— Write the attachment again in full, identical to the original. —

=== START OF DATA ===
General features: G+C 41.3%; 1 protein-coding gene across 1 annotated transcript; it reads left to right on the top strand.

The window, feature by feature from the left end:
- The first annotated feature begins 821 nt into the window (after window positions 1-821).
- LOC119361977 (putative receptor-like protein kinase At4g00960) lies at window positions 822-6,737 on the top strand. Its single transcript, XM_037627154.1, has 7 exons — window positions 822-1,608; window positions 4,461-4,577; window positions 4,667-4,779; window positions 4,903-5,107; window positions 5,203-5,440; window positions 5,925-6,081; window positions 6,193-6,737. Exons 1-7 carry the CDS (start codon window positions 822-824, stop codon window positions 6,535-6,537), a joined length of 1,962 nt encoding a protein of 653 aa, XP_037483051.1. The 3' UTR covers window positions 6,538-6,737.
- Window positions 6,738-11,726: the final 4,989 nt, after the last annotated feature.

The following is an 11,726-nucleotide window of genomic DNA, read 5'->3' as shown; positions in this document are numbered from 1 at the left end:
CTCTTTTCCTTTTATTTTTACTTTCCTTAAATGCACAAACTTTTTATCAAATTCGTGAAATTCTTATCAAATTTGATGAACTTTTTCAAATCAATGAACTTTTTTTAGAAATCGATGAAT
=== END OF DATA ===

General features: G+C 41.3%; 1 protein-coding gene across 1 annotated transcript; it reads left to right on the top strand.

The window, feature by feature from the left end:
- The first annotated feature begins 821 nt into the window (after window positions 1-821).
- LOC119361977 (putative receptor-like protein kinase At4g00960) lies at window positions 822-6,737 on the top strand. Its single transcript, XM_037627154.1, has 7 exons — window positions 822-1,608; window positions 4,461-4,577; window positions 4,667-4,779; window positions 4,903-5,107; window positions 5,203-5,440; window positions 5,925-6,081; window positions 6,193-6,737. Exons 1-7 carry the CDS (start codon window positions 822-824, stop codon window positions 6,535-6,537), a joined length of 1,962 nt encoding a protein of 653 aa, XP_037483051.1. The 3' UTR covers window positions 6,538-6,737.
- Window positions 6,738-11,726: the final 4,989 nt, after the last annotated feature.

The following is an 11,726-nucleotide window of genomic DNA, read 5'->3' as shown; positions in this document are numbered from 1 at the left end:
CTCTTTTCCTTTTATTTTTACTTTCCTTAAATGCACAAACTTTTTATCAAATTCGTGAAATTCTTATCAAATTTGATGAACTTTTTCAAATCAATGAACTTTTTTTAGAAATCGATGAAT